Color negatives for architectural journals?greenspun.com : LUSENET : Large format photography : One Thread
Last October, I posted a question about using these films (the thread is archived under "Films:" "Fuji NPS, NPL for architectural interiors"), and I now have a follow-up question regarding submission formats for major architectural journals. Obviously, it would make life easiest for editors if all the images that came their way were 4x5 color transparencies. However, I have recently been shooting some projects with terrifically complicated mixed lighting where the only reasonable solution was to use a color negative film such as NPL. On site, I use a Minolta Color Meter IIIF to give the overall decamired correction I need, and then let the film handle the excess cyan component of the fluorescent lighting if it's not just horrendous. This had made it possible to get excellent custom color prints from my local lab in situations where it would have been impossible to filter individual light fixtures or resort to elaborate multiple exposures scenarios. The problem then is what format the actual submission of photographic materials should take to the architectural journals when they don't want to receive, and I don't wish to send, the original negatives. Is it your experience that the best format is:
1. custom color prints. How large does an original in this format need to be? If a full-page bleed on an 8.5 x 11" page is contemplated, does the print submitted need to be that size for optimal quality?
2. scans of color prints. Custom prints are expensive, and editors often seem to sit on submissions for a while, so do you ever submit a high-resolution scan of a print made on a serious scanner like a Scitex, embedded with the appropriate ICC/ColorSync profile and burned to CD?
3. digital transparency made from the negative. I don't yet have experience with this format as my lab doesn't do this much, but is there a consensus on whether a print or a transparency does a better job of extracting information from a negative and making it available to the pre-press people at the magazines? I'm shooting mostly 6x9 cm film on an Arca-Swiss F-metric camera, and wonder how a 4x5 transparency made from a scan of the 6x9 NPL original would compare to an 8.5 x 11" print as a publication source.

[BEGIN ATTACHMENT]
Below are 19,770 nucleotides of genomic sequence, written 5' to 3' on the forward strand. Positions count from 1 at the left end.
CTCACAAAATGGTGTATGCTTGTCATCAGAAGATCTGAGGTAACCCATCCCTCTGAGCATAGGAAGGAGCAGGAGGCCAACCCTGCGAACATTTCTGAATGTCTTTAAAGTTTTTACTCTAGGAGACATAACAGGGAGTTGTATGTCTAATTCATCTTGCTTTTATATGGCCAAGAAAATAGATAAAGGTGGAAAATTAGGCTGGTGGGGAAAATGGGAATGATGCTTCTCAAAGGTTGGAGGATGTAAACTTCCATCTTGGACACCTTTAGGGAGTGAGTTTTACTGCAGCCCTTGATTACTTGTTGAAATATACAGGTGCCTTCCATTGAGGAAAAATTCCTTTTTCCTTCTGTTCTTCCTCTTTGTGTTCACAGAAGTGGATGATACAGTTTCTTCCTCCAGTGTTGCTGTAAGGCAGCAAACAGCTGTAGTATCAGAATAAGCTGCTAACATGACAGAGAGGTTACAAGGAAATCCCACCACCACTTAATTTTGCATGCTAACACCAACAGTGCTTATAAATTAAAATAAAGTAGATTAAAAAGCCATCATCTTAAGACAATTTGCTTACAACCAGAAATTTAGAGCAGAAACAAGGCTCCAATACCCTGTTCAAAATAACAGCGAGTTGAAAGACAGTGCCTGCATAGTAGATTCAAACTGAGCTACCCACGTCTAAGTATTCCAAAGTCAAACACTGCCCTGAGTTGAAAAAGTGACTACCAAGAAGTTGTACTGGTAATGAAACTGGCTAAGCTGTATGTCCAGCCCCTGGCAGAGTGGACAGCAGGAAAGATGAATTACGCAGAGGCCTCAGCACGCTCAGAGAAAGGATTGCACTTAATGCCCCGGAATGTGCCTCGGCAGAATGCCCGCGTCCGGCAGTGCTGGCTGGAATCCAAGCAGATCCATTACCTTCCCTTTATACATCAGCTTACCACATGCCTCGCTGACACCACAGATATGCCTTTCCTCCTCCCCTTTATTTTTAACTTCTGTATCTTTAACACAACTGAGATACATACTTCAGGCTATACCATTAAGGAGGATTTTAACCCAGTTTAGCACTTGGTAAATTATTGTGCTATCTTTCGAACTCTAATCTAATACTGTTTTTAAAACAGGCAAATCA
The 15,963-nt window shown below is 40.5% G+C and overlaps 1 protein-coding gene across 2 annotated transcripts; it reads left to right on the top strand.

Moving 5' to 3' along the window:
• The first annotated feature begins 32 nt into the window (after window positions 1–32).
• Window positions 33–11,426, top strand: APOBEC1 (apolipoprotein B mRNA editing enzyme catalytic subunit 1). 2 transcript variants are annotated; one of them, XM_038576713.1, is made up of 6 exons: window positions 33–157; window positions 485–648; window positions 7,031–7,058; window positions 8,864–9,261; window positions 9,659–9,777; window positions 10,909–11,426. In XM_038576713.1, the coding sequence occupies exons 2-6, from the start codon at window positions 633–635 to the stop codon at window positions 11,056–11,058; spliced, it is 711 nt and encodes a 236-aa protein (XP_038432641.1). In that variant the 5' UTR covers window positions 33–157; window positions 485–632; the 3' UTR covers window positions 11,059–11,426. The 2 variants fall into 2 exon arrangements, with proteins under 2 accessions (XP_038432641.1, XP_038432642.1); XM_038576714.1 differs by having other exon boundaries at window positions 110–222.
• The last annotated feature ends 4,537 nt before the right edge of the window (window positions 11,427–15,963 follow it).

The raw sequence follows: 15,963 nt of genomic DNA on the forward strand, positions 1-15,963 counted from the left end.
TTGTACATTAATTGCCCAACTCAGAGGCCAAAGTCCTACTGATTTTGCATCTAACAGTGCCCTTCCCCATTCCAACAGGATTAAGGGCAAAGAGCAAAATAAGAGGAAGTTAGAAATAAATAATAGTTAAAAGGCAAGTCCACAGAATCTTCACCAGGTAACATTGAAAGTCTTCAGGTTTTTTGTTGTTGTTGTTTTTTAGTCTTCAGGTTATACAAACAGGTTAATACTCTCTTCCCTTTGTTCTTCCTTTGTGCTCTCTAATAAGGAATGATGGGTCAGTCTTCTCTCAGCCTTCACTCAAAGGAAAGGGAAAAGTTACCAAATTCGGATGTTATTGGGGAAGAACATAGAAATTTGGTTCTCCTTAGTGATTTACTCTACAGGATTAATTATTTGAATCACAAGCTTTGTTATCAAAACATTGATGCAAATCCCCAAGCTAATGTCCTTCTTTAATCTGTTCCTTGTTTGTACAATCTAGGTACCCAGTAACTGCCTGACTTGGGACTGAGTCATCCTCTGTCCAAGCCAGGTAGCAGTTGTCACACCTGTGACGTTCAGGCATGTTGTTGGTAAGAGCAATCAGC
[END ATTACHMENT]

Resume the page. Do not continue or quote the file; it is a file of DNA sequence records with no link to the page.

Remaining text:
Although I've been photographing for a long time, I've only been doing professional architectural work for about a year, and have learned an immense amount from the accumulated expertise of this forum. Any comments and suggestions will be much appreciated.
-- Christopher Campbell (email@example.com), January 23, 2002
christopher, The people I know who are shooting on color nega are generally "duping" the image via a lightjet transparency. The quality of these is generally excellent and fine for reproduction, bbut of coursethat is dependent on the skills of the person doing the scans and any Photoshop corrections or montaging.
-- Ellis Vener Photography (firstname.lastname@example.org), January 23, 2002.
ellis is correct inre: hard-copy submittals, as some magazines require CTs for review. however, many publications are moving more and more toward all-electronic image submittal, manipulation and printing, and for those, the availability of high-res tif scans in a variety of file/application sizes are more important than duped CTs. contact the magazine photo editors directly and inquire as to their submittal requirements.
-- jnorman (email@example.com), January 23, 2002.
I normally have my 5x4 transparencies and negs scanned to 85 meg tiff files saved on CD at a pro lab, this give me 20x16 inch 300 dpi and excellent repro quality plus edit as much as you like though I must say I try not to edit too much.
-- Stephen Hunter (firstname.lastname@example.org), January 24, 2002.
Have your lab print them at 10x8 on Kodak 'Duraclear RA' film, or Kodak Vericolor print film (if it's still available). That way, you'll be able to proof the colour before submission. The duraclear material should scan exactly the same as a normal tranny.
-- Pete Andrews (email@example.com), January 29, 2002.